At present I’m academic chair for palliative care at the university of Bern, Switzerland and head of the centre for palliative care at the university hospital in Bern. Specialized in internal medicine with clinical training in surgery, gynecology/ obstetrics, emergency medicine and in family medicine, the doors towards palliative care opened through psychosomatics and psychotherapy where I subspecialized in the late nineties.
Increasingly and while meeting patients and family carers, my main interest was the question: who is this person. Clinical training in psychosomatics provided an important framework for putting the person and not the medical diagnosis in the centre: a deeper understanding and implementation of George Engel’s biopsychosocial concept, and practical skills how to reduce suffering – by interprofessional cooperation and search for increasing self- efficacy; the daily use of the salutogenic model of health. Role models such as Thure von Uexküll, founder of the German psychosomatic medicine, and Rolf Adler, his Swiss follower played an important role as mentors.
In the late nineties, Palliative Care was not very popular in Switzerland. It was by accident that I was appointed consultant for palliative care in Bern and later in St.Gallen. I travelled a lot to learn from international specialists: John Ellershaw in Liverpool, Norelle Lickiss and Paul Glare in Sydney, Linda Kristjanson and Samar Aoun in Perth, José Pereira in Ottawa. During this time, my interest for professional educational strategies grew. I finished a master in medical education (MME).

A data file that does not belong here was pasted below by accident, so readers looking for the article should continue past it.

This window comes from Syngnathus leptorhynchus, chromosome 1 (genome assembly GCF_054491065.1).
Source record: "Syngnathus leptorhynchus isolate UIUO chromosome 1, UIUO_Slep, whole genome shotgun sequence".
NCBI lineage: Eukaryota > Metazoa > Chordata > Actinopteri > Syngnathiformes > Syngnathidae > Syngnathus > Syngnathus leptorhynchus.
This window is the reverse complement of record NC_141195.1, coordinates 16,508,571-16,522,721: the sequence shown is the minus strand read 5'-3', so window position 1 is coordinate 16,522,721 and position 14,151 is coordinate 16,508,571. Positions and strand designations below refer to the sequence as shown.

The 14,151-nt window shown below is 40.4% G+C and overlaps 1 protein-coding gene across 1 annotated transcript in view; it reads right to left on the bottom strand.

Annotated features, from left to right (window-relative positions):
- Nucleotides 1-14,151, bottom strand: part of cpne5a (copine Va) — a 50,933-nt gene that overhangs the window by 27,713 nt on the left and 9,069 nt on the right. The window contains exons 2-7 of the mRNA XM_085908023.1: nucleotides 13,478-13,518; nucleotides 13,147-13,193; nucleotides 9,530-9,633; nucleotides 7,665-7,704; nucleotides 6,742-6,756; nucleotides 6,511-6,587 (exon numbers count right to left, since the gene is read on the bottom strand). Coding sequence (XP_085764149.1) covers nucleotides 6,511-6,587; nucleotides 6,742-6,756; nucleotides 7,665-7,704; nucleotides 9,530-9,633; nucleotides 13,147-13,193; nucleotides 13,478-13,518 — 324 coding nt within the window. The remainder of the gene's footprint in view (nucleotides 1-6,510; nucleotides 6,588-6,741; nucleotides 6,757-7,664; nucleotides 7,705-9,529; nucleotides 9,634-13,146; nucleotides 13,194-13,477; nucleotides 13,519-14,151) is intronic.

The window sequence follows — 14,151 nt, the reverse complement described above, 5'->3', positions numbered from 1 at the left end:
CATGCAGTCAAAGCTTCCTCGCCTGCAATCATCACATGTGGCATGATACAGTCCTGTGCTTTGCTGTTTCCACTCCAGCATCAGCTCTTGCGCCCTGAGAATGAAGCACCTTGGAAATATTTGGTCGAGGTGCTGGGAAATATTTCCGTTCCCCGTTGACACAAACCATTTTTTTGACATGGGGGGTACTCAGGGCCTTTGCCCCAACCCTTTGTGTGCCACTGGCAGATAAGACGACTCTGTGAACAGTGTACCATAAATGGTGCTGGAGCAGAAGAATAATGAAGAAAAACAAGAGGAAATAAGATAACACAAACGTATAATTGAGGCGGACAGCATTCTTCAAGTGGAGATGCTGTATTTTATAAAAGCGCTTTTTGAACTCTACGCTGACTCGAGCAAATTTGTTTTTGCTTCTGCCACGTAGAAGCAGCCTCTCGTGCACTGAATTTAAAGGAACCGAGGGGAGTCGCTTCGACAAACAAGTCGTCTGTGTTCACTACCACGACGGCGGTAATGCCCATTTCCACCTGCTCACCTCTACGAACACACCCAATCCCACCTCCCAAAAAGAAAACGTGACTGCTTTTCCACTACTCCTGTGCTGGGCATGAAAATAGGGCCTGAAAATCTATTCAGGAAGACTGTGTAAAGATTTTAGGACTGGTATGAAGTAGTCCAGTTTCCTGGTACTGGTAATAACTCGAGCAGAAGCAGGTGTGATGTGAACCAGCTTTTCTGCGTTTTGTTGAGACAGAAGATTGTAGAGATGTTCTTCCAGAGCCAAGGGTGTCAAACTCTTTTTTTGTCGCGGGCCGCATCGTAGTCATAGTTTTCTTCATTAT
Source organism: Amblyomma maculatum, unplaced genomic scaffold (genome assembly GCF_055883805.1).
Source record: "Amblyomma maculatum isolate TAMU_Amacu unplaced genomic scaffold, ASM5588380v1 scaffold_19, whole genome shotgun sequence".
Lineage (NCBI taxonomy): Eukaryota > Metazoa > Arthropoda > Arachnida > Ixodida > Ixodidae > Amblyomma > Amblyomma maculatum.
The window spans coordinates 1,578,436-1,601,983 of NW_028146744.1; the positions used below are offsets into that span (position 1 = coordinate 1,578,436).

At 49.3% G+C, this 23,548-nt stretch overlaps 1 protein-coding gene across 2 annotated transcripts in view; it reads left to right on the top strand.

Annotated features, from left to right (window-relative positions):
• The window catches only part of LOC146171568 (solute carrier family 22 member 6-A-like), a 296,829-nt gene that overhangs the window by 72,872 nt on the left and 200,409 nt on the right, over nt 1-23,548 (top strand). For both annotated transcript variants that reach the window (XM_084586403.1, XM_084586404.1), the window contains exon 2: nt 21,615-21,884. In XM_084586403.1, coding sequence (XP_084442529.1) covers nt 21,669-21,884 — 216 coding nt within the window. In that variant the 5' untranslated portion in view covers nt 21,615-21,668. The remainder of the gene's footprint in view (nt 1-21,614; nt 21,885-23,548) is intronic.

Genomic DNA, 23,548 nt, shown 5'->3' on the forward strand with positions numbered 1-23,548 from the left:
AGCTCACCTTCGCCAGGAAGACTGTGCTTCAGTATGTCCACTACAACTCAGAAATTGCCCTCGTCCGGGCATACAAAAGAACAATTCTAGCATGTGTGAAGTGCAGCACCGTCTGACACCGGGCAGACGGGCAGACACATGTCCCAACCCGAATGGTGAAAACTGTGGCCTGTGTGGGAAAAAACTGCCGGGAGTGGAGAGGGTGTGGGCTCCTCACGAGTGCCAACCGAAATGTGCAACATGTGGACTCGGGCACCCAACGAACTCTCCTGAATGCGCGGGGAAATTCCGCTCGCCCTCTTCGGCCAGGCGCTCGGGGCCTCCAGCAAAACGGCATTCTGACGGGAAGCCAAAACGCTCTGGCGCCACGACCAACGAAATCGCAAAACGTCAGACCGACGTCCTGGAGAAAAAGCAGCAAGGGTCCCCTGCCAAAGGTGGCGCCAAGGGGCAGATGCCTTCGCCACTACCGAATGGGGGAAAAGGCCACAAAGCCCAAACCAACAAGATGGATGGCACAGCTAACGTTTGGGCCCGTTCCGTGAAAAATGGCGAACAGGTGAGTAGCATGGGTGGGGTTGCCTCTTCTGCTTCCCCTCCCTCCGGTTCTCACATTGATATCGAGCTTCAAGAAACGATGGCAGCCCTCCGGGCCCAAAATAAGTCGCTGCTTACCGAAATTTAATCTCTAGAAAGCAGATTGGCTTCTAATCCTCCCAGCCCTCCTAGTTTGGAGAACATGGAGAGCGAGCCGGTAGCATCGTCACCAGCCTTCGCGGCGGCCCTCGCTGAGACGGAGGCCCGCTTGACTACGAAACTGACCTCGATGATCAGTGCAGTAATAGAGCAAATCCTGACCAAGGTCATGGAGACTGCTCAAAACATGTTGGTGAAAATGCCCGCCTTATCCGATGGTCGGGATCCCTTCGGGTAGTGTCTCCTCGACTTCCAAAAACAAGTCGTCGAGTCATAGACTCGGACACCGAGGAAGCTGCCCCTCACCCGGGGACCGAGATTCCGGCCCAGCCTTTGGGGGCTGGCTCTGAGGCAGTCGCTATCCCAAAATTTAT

We succeeded to make end of life and palliative care become a hot topic in Switzerland as part of the public debate on self- determination and physician assisted suicide. As Co – and Vice- President of our national association palliative ch, the Swiss national strategy for palliative care forced us as passionate clinicians to think and act in a more political way. Active involvement of the broad public and how to create a common vision and new image of ending our life in dignity, became my passion. Challenging our values and relationships through the fact of human finiteness changed my focus: from medical reasoning to societal change and human relationship as key.
I can learn such lessons every day while dealing with the end of life: how fortunate I am to be part of a wonderful family, healthy and curious, with three children aging from 11 to 17 years, and together with my wife, a gynaecologist and obstetrician, dealing with the beginning of life….
Over the past years, I was active in EAPC as a member of the education group as well as of the primary palliative care taskforce. In addition, I was head of the local organizing committee of the EAPC 10th world research congress in Bern in May 2018 – and we were proud to bring together people from 60 countries. I love to network, to think strategically and to act pragmatic. Education, public and political involvement including global responsibility as well as interprofessional primary palliative care are my topics – all based on participation and a common vision of compassion and a high societal value of the end of life. I would love to contribute as member of the EAPC board.